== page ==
Science

Yuri’s Night

Tonight is Yuri's Night. Fifty-two years ago today, Russian, Yuri Gargarin, was launched into out of Earth's atmosphere–the first person to look down on this pale blue dot from outer space. Years later, scientists, astronomy buffs, and generally cool people gather together to celebrate the monumental occasion. Celebrations take place all around the world, but before you get your star-stuff party on, let's talk about the man.

 

Gargarin, who became an instant celebrity and Soviet national hero, was one of twenty candidates to be the first man launched in the USSR space prgram. His final selection was the result of a vote, wherein each of the twenty men (no women candidates were selected, sigh.) wrote down the name of the person they felt would best represent them in the first mission. Gargarin was the choice of all but three. On the twelfth of April, in 1961, Vostok 1 left the atmosphere, and Yuri Gargarin, call sign Кедр, was the first man to orbit the Earth. In an impossibly calm report post-flight, the cosmonaut said of his experience:

The feeling of weightlessness was somewhat unfamiliar compared with Earth conditions. Here, you feel as if you were hanging in a horizontal position in straps. You feel as if you are suspended.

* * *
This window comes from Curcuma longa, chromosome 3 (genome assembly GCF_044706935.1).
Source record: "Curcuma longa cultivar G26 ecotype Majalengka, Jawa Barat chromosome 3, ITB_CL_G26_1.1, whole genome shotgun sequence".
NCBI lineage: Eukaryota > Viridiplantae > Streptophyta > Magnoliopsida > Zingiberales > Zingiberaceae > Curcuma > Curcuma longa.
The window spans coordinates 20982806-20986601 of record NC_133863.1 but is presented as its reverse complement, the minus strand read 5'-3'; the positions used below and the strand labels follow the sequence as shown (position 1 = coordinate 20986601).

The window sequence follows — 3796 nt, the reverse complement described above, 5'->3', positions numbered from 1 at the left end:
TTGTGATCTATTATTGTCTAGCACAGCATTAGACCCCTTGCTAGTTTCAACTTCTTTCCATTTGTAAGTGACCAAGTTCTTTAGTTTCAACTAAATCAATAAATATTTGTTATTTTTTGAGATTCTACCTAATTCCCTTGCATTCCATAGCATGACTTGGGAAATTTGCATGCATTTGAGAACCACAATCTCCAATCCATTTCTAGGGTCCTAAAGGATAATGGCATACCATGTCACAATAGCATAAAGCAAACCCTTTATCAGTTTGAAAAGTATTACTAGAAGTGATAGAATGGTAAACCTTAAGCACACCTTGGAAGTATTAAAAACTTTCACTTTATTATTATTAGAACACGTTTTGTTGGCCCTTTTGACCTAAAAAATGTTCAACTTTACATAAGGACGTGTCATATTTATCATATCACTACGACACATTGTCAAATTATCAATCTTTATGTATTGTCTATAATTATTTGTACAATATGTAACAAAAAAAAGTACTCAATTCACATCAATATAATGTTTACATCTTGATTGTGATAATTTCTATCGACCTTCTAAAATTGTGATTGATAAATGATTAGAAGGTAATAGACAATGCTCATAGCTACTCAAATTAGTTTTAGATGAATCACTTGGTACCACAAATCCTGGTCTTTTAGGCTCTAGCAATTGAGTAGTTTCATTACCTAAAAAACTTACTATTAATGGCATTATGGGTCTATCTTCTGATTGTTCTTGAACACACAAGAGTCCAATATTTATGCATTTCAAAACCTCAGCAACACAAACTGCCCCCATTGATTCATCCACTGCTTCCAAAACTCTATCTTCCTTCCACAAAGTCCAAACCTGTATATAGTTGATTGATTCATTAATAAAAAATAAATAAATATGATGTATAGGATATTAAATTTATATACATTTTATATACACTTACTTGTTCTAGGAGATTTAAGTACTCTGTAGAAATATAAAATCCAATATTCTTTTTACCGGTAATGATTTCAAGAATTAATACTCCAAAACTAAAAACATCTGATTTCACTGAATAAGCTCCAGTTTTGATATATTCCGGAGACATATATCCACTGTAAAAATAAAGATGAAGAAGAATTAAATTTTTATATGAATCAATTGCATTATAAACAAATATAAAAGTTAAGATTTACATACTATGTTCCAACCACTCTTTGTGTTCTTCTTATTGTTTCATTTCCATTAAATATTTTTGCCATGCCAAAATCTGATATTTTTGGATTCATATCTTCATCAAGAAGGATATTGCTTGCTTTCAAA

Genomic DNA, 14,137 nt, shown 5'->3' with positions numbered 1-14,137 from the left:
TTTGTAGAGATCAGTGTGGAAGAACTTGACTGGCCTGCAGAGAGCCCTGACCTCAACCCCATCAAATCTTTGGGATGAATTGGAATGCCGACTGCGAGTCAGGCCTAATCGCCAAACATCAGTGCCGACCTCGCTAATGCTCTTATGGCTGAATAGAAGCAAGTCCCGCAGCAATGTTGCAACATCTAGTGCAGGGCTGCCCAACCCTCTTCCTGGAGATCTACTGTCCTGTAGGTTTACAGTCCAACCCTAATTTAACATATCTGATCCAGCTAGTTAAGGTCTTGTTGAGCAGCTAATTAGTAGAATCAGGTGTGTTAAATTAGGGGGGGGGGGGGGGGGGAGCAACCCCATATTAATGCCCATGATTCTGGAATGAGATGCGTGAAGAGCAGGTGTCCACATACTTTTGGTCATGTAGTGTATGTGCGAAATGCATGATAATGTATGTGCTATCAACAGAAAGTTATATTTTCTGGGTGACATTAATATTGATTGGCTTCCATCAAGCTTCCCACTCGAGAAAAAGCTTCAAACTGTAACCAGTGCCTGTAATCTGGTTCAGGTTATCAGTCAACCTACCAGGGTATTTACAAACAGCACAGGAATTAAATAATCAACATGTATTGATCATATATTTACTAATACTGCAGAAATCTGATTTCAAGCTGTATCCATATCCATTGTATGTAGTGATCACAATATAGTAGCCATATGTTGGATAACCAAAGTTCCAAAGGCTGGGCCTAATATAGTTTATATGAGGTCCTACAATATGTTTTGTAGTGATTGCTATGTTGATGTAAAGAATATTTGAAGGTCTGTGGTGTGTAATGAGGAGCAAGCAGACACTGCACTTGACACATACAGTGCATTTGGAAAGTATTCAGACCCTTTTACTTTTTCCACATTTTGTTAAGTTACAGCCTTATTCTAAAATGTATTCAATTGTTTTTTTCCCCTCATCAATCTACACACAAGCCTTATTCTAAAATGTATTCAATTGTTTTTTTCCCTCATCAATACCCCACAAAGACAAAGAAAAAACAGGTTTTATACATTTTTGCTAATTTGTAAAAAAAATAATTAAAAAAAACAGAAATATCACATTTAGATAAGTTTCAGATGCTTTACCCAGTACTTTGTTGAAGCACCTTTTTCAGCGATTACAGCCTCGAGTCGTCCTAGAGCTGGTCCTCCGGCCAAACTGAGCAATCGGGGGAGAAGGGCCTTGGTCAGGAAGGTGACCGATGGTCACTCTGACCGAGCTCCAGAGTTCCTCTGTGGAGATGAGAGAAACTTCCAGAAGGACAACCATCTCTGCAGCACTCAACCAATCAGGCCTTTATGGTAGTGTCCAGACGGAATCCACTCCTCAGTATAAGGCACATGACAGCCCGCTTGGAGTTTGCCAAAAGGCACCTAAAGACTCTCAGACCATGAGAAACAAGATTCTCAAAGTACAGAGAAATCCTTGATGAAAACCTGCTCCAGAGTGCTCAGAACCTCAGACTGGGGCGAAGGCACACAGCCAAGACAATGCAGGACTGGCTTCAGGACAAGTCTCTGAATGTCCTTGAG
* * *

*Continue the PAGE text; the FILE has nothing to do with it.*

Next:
Sadly, for a man who so loved spaceflight, the Soviet Union wanted to protect their hero, and prevented him from making a second launch. He was the backup cosmonaut for the Soyuz 1 mission, but after it ended in a fatal crash, he was barred entirely. Tragically, Gargarin died at the age of 34, in a routine airplane test flight.

Yuri's Night originated in 2001, the 40th anniversary of his flight. Now, celebrations take place in more than 30 countries around the world. Costumes are encouraged. The image in the post header is actually of cakes (yes, those are cakes) that NASA comissioned for a past Yuri's Night. To find a party near you, look here. There's even one at the South Pole. If there isn't one in your area, find a local observatory, and make plans to visit (link is US specific, unfortunately). Or just wander outside and look at the night sky. Figure out the names and locations of a few stars. Because space is pretty darn neat.

Bonus! Original footage from Yuri's preparations and launch below.

Featured image via CollectSpace


Credit to:

1. NASA: Yuri's Night Index

2. Yuri's Night: World Space Party at yurisnight.net

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Kate Donovan

Kate Donovan

Kate is an outspoken atheist, feminist, demisexual, stigma-busting student in Chicago studying psychology and human development. She juggles occasionally, would knit you something warm if she knew you, and reads anything she can get her hands on. She was raised believing alternative medicine worked, and now spends her time making skeptical faces at it. You can find her on Twitter at @donovanable

2 Comments

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